Warning: There is profanity in it (so careful hopping in), but there are also good points being made about the photo in question. Our personal take: It’s funny, but it’s funny in that “I can’t believe they actually took that photo” sort of way. Ultimately, as a culture we need to have a debate about whether we should necessarily use an unflattering photo just because we can. Or whether we should hold our politicians to the same standard Perez Hilton holds celebrities. Look, people on the left dislike Michele Bachmann, but there are far better ways to prove your point than by taking photos of her eating corn dogs in an unintentionally risqué way.
I think the problem is that people find it appropriate in general to ridicule a female politician for things like this, to reduce the discussion of her campaign to an unfortunate photograph with a corn dog or her “crazy eyes.” There’s a culture of acceptance around sexualizing the women that are in the public eye and around reducing them to objects of ridicule for how they look. We have a number of reasons to invalidate Michele Bachmann: every single one of those reasons comes from her horrible politics and the uninformed things that come out of her mouth. None of them come from how she looks, or how she dresses, or how she photographs. Instead of deconstructing her lack of understanding about the debt ceiling, pointing out her stances on gay marriage and taxing corporations, or discussing her political influences, we find it acceptable, actually preferable even, to use an offensive photo as our primary tool against her. The reductionist, gendered lens through which we view female politicians is indicative of the seriousness with which we take the notion of a female candidate. This is the kind of atmosphere that bullies women out of formal politics and the kind of atmosphere that prevents us from having actual discussions of political issues. Like SFB rightly says, “there are far better ways.”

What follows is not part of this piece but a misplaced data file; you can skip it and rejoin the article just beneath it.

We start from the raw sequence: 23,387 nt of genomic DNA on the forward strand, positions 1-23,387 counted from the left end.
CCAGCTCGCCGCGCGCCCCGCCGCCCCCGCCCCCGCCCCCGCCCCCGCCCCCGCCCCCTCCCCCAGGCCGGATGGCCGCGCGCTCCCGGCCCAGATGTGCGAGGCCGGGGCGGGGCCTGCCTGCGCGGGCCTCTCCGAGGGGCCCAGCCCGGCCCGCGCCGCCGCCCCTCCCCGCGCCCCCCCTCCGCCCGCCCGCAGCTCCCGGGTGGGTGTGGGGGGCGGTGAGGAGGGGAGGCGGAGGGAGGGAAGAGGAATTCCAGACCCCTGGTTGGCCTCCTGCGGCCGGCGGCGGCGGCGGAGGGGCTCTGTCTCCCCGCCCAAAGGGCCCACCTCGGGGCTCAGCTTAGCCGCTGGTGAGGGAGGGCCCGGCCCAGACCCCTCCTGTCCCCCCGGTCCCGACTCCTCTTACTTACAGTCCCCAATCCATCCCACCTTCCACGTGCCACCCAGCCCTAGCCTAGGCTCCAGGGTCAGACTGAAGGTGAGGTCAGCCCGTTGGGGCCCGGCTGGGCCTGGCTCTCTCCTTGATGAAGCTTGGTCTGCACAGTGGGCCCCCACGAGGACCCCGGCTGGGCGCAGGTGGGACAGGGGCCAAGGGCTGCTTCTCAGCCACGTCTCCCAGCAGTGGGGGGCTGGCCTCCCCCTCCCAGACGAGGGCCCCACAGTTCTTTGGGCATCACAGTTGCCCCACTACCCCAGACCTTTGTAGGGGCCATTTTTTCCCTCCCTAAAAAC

What Torie said.